Speaking to analysts after Liberty posted strong year-end results, Fries said that Liberty’s “FMC champions” – its part-owned operating companies in the UK, the Netherlands, Belgium and Switzerland – are “the foundation and bedrock for value creation” for the parent company.
“We had to get smaller to get bigger, divesting half our markets and putting our attention and capital into a handful of operating platforms that now reach over 85 million fixed-to-mobile subs and are either number one or number two in every country,” said Fries.
Fries said that convergence delivered organic growth in revenue and free cash flow, which was up almost 40% for 2021, and also “delivers great strategic optionality to consolidate horizontally or even vertically, to monetize hidden assets like towers and to control the future of networks in an accretive way”.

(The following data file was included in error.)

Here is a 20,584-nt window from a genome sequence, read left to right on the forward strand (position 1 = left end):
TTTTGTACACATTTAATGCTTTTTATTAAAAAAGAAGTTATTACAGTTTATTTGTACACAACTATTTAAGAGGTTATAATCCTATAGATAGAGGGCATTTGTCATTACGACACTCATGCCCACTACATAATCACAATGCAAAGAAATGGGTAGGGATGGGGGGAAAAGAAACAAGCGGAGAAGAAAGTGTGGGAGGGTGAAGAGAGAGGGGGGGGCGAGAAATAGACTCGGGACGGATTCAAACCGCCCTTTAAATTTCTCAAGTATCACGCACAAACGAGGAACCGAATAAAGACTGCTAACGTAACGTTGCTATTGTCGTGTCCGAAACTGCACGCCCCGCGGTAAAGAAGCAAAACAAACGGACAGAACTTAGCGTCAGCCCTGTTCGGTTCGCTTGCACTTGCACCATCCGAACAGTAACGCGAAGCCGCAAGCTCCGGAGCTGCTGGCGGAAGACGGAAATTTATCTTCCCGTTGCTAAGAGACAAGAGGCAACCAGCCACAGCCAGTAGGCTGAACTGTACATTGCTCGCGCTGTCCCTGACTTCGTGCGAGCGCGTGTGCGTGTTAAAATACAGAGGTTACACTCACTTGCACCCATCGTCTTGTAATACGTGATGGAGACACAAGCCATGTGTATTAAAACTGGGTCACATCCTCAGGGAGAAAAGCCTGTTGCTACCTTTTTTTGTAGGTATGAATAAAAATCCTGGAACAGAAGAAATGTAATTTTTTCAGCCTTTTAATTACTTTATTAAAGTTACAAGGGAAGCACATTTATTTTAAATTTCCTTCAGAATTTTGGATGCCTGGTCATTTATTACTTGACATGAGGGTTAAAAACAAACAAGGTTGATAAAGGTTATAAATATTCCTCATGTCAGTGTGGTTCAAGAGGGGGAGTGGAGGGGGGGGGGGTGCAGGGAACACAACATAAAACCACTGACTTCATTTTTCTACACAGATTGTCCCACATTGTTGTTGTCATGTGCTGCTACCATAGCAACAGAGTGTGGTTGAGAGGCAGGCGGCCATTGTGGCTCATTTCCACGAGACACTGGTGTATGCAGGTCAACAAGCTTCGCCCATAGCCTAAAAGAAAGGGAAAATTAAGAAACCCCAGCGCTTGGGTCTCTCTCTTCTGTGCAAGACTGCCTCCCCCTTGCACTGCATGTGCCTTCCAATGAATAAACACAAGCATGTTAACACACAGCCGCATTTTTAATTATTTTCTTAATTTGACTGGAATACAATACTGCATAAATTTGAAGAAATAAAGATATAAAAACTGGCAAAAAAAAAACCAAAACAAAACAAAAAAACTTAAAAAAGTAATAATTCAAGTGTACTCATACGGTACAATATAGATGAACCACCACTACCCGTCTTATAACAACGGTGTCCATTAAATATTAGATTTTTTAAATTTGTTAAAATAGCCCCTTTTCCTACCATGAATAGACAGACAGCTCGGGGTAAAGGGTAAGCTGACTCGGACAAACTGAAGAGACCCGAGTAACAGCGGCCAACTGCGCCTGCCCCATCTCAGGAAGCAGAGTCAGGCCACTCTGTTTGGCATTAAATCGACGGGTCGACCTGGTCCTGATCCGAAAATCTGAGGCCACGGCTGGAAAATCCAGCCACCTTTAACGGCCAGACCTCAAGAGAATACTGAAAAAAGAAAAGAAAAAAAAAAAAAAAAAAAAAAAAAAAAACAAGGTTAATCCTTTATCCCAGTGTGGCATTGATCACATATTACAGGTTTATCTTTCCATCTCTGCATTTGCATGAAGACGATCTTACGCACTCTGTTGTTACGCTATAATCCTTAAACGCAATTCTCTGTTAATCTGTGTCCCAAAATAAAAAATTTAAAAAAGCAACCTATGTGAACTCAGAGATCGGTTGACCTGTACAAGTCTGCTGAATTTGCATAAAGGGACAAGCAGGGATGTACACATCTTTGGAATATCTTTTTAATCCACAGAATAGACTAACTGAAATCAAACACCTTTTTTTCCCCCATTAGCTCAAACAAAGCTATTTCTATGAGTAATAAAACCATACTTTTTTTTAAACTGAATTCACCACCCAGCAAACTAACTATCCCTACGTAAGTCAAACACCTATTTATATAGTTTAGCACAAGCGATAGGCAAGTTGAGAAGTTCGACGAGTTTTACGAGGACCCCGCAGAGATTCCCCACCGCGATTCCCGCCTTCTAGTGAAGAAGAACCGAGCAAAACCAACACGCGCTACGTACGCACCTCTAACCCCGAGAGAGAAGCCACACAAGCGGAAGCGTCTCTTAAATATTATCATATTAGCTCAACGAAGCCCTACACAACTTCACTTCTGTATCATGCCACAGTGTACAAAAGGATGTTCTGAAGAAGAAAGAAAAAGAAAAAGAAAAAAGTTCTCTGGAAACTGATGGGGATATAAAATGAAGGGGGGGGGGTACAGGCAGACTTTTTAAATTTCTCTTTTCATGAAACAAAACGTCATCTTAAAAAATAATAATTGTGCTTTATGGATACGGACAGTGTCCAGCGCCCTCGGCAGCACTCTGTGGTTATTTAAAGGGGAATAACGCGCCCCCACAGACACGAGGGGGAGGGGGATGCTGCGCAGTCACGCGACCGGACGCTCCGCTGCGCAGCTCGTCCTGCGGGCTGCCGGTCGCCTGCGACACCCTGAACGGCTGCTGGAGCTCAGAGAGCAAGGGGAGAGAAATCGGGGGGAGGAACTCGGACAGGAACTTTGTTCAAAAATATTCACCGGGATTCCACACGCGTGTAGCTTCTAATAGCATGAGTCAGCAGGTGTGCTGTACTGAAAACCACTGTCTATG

He said that demand for connectivity, a more favourable regulatory environment and interest from private equity capital was driving growth in the telecom sector.
On the back of that, Liberty is pushing ahead with plans to create a new fibre “NetCo” with financial partners to build up to seven million greenfield homes outside UK JV Virgin Media O2’s existing footprint.
Fries said the development would increase the size of the company’s fibre footprint to 23 million homes, or almost the whole of the UK addressable market.
VMO2 will commit to be the anchor tenant of the new company’s network, but the company itself will likely be a joint venture between Liberty Global itself, VMO2 JV partner Telefónica and financial partners.
Fries told analysts that a partnership between Liberty and Telefónica would create “a fair amount of flexibility for all parties”, with the capital for the venture coming from the parent companies rather than from VMO2. However, he added that VMO2 “will essentially be the builder and operator” and the actual infrastructure company “will be a very light NetCo” with low start-up costs attached to it.
Liberty Global’s operating companies lost 5,200 customers in Q4, driven by losses in Belgium and Ireland. The company’s Q4 revenues were up 1.9% in like-for-like terms to US$1.9 billion, while adjusted EBITDA was down 4.4% to US$690 million.